I also liked Kingdom Come which sees Superman, Batman and Wonder Woman in the future. They are much older and the world has changed beyond all recognition. I thought it was very well done and you can imagine each of them being that way as they got older.

Red Son was an odd little book with Superman being born behind the Iron Curtain.

Some of the very first graphic novels I ever read properly or owned were the Sandman ones so they hold a special place in my heart. They pretty much opened the doors to that realm of books.

I also have a fondness for Frank Miller and Alan Moore's work and really like Watchmen, From Hell, V For Vendetta, League of Extraordinary Gentleman. I like Batman: The Dark Night Returns but didn't like the artwork. I much preferred Long Halloween.

I grew up reading both Asterix and Tintin so have collections of them both and they will always be firm favourites, though I suppose they are comics rather than graphic novels.

Am currently working my way through what I can find of Fables, Hellboy and Constantine in the stores here.
 

gigantes

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I grew up reading both Asterix and Tintin so have collections of them both and they will always be firm favourites, though I suppose they are comics rather than graphic novels.

i almost agreed with that idea, but then i realised that the main difference between asterix / tintin / lucky luke and the so-called 'serious stuff' is that the former stuff all places comedic value at roughly equal value with dramatic value.

thinking about that a little bit, i don't see any reason that those works can't therefore be called "graphic novels" either. they tell a long story, after all. isn't that the criteria, then- to tell a long story in graphic form? we know that the quality is certainly there.

anyway, getting back to your main point, another problem i have personally with the superhero genre is that i got burned out on it a long time ago. i don't doubt that the stuff you mention which i'm not familiar with isn't top-notch, but as analogy: if i went looking for great novels would i limit myself to only adventure dramas?

that's why i'd recommend to anyone looking for great graphic novels, particularly on the order of maus- don't get hung up on marvel / DC stuff. they produce a big volume in a fairly narrow genre. do a full survey of all the publishers to find the truly best stuff.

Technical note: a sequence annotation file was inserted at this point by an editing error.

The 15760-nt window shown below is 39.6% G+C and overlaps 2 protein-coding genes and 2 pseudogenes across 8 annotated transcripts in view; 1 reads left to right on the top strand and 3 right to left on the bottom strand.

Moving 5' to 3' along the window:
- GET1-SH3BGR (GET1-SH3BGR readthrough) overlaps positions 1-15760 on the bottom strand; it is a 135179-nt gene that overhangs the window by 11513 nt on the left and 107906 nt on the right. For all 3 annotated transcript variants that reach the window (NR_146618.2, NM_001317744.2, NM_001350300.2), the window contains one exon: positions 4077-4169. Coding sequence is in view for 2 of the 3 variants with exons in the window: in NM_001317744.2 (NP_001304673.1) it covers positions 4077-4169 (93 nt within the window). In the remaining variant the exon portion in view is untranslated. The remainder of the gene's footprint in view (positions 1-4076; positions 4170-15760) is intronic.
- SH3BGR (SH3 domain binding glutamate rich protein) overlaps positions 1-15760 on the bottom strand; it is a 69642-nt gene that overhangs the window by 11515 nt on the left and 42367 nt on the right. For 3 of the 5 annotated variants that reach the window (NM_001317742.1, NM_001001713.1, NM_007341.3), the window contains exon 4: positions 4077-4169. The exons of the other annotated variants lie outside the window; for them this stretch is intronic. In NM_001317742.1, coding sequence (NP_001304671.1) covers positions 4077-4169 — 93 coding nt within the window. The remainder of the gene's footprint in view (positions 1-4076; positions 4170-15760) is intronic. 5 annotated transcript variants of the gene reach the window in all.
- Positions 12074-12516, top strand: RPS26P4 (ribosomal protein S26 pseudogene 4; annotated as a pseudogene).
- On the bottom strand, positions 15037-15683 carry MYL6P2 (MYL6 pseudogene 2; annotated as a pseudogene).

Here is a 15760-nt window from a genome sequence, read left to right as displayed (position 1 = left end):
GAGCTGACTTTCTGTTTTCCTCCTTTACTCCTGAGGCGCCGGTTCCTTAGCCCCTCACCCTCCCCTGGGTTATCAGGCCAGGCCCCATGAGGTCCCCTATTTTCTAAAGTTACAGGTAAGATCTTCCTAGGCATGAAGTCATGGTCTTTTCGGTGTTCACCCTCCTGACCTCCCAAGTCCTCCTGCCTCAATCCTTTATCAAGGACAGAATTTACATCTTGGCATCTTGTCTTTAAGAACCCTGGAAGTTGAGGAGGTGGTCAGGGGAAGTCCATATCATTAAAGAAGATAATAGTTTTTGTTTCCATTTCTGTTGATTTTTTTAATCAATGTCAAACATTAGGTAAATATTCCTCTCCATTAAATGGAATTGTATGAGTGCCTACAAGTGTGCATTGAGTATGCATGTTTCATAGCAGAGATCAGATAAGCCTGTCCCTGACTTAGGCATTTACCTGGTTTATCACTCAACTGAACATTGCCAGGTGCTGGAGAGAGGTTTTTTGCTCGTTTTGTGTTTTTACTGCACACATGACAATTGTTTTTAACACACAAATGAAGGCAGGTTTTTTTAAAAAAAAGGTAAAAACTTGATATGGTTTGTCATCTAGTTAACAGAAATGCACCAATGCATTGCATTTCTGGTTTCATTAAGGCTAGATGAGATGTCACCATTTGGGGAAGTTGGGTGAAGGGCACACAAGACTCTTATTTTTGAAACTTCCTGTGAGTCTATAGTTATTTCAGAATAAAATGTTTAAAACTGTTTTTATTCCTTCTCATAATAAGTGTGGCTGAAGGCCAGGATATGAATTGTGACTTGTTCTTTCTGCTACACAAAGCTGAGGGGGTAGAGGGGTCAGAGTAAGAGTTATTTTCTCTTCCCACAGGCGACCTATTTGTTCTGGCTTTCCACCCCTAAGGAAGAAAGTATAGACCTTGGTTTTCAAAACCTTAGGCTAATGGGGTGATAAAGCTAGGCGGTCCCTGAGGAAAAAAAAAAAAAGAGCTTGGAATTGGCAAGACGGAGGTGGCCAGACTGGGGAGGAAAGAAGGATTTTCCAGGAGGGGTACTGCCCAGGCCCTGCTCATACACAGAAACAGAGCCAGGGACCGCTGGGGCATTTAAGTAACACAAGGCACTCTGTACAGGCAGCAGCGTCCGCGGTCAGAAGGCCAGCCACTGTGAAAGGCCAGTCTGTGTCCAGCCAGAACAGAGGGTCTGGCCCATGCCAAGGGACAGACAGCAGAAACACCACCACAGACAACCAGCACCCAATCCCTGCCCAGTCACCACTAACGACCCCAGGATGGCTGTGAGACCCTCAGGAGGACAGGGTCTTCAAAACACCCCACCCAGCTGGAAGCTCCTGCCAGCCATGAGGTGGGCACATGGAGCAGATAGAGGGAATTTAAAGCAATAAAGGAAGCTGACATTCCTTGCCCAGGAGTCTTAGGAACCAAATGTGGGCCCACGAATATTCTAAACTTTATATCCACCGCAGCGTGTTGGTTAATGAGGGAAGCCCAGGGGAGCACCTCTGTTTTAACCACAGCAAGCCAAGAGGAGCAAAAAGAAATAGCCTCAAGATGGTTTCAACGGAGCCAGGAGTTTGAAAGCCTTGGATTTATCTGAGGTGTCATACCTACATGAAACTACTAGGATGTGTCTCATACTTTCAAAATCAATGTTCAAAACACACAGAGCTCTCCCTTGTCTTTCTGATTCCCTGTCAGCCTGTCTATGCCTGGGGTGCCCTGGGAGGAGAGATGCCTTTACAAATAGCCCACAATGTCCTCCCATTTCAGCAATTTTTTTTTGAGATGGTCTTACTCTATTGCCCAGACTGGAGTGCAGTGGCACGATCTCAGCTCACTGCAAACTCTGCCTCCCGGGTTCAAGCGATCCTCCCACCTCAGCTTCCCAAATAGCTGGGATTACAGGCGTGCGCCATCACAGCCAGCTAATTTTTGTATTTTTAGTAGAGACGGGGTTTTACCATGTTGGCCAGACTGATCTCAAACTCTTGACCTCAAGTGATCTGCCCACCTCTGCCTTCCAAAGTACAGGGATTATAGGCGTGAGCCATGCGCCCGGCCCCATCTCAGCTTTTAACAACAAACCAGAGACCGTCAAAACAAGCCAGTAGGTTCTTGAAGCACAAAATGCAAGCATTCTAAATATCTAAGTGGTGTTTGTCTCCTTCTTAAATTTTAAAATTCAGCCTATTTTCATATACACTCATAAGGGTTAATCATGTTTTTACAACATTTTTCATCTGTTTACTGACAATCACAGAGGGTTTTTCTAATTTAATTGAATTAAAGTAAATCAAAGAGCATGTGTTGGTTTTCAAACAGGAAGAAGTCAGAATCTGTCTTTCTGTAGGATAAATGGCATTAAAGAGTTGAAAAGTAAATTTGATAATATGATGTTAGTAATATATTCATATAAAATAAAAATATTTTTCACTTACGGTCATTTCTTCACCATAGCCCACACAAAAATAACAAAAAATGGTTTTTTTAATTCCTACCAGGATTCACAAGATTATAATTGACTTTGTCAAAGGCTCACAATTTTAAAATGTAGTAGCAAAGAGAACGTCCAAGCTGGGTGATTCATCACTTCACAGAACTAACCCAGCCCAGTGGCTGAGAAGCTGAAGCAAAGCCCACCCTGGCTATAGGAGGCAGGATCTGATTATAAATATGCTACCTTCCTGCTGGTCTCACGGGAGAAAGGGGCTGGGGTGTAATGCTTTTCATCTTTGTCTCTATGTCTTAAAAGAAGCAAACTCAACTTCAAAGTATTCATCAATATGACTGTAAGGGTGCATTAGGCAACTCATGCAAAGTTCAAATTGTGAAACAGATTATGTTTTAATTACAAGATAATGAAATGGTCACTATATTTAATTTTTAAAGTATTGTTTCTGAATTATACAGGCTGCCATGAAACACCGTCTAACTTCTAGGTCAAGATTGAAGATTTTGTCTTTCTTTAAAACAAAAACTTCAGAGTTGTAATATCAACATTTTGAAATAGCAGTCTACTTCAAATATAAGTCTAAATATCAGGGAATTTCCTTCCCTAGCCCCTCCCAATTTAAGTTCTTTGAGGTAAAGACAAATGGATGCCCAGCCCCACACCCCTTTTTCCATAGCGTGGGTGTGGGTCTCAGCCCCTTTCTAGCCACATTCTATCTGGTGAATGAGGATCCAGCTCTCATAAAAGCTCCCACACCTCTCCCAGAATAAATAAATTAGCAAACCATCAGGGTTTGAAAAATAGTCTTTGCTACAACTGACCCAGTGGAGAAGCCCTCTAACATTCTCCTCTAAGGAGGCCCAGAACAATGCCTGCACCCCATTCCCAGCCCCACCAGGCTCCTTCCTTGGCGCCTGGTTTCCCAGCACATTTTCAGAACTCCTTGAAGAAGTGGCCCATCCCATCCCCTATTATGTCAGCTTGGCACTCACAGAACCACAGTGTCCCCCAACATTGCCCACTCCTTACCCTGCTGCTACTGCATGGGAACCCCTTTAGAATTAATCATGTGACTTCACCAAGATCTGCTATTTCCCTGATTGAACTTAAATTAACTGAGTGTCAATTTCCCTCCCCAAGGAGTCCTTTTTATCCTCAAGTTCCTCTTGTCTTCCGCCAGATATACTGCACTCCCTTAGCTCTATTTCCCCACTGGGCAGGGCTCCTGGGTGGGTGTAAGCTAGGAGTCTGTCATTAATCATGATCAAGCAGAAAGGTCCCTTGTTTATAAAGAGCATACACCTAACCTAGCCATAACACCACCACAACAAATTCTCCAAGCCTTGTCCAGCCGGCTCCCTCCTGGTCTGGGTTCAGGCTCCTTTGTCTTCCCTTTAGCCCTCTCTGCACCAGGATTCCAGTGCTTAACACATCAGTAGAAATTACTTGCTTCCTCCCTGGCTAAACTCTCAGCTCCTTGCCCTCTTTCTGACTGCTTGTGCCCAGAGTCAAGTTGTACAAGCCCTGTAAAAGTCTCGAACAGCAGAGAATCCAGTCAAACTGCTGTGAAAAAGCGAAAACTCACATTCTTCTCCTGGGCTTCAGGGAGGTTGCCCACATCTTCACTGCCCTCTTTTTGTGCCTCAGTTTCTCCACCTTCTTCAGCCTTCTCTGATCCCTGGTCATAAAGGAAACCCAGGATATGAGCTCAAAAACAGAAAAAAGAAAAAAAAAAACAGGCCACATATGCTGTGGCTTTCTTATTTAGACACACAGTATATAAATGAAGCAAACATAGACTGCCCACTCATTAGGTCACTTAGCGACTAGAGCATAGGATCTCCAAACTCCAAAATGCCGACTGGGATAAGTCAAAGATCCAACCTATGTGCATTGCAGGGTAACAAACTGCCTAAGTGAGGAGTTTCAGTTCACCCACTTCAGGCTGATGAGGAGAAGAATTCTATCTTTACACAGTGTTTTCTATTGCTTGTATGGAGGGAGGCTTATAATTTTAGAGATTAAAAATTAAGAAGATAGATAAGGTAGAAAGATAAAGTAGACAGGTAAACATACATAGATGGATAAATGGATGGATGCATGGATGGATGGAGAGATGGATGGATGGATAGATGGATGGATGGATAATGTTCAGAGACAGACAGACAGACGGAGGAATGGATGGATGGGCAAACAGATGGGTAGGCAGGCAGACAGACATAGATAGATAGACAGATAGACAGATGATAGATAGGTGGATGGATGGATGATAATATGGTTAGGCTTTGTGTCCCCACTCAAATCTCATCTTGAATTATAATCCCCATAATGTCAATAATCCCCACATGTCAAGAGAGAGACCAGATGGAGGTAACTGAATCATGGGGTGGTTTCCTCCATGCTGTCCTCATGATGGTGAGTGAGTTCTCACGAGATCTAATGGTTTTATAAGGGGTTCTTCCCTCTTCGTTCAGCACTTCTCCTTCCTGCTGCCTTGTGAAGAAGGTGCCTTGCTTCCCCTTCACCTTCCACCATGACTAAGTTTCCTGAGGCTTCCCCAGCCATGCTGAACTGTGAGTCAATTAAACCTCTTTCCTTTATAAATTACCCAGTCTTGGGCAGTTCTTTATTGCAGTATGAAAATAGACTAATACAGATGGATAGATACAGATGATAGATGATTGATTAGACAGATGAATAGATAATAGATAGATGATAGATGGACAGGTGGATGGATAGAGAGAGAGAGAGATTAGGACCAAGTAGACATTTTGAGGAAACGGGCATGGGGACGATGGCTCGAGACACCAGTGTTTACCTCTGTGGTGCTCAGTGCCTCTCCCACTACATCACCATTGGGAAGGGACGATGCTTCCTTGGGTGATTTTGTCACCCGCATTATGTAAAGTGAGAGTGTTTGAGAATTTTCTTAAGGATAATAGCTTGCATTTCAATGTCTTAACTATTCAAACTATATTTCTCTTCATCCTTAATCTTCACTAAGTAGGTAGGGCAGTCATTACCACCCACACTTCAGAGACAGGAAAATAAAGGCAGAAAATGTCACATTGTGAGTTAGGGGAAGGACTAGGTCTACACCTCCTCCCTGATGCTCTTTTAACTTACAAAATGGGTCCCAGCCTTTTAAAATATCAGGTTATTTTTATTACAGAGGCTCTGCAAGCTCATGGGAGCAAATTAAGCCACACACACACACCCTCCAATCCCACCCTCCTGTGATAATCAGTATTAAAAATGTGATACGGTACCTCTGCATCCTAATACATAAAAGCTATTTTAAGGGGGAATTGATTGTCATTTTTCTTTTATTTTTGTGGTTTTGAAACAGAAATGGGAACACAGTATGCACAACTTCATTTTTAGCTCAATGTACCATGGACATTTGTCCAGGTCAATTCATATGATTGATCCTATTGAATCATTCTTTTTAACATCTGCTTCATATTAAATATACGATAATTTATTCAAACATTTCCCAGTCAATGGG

this would prolly be a good place to start:
List of award-winning graphic novels - Wikipedia, the free encyclopedia
 

Nesacat

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I do agree with you about Marvel/DC but this whole realm of comic books/graphic novels is really very new here.

For instance I only started seeing Sandman on the shelves about two years ago but I'd gotten them forever and a day ago. V For Vendetta and Sin City got here following the movies when the stores suddenly realised they could make some money here.

All the odd ones I've bought have been found when I travel and there's only so much space to bring them back with me then. This would include Frank Miller and Alan Moore and Moebius.

Admittedly things are improving especially with stores like Borders opening and having a section devoted to comics. The other stores are slowly catching on and in the last year a few specialist comic book stores have opened though those tend to stick with the tried and tested DC/Marvel stuff. I can't blame them since they do need a way to stay afloat and hopefully they'll start venturing out soon.
 

gigantes

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ah, good points.

maybe it's a little like the condescending attitudes that have prevailed in the literary industry against SF... it's taken decades to break them down and there's still a lot of work to be done.
 

Nesacat

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We probably have Hollywood to thank for a lot of it. Sometimes it can be useful. The movies started being made and the cash registers in the minds of the people running the big stores here started ringing. It's only really been in the last year or so that stores have started having comic book sections.

And Hollywood has helped the Science Fiction & Fantasy sections as well. You can almost see the bulbs lighting up over people's heads. They've got a ways to go towards understanding how to order the books but at least it's moving in the right direction. Eventually everyone will figure out that when books are trilogies it means you need 1, 2 and 3. It's NOT okay to have 1 and 3 or just 2. Same problem with comics.

Have been looking at Maus online and would definitely like to read it. Will see what I can find this weekend, otherwise there's always Amazon.
:p
 

Connavar

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When its comics. I would say Batman The Dark Knight Returns its the comic that made me a comic fan. The combo of the great art and the interesting story is hard to beat. Anothers that comes very close are Hellboy and Sin City.



The best manga is tied beteween Hajime No Ippo and Lone Wolf and Cub.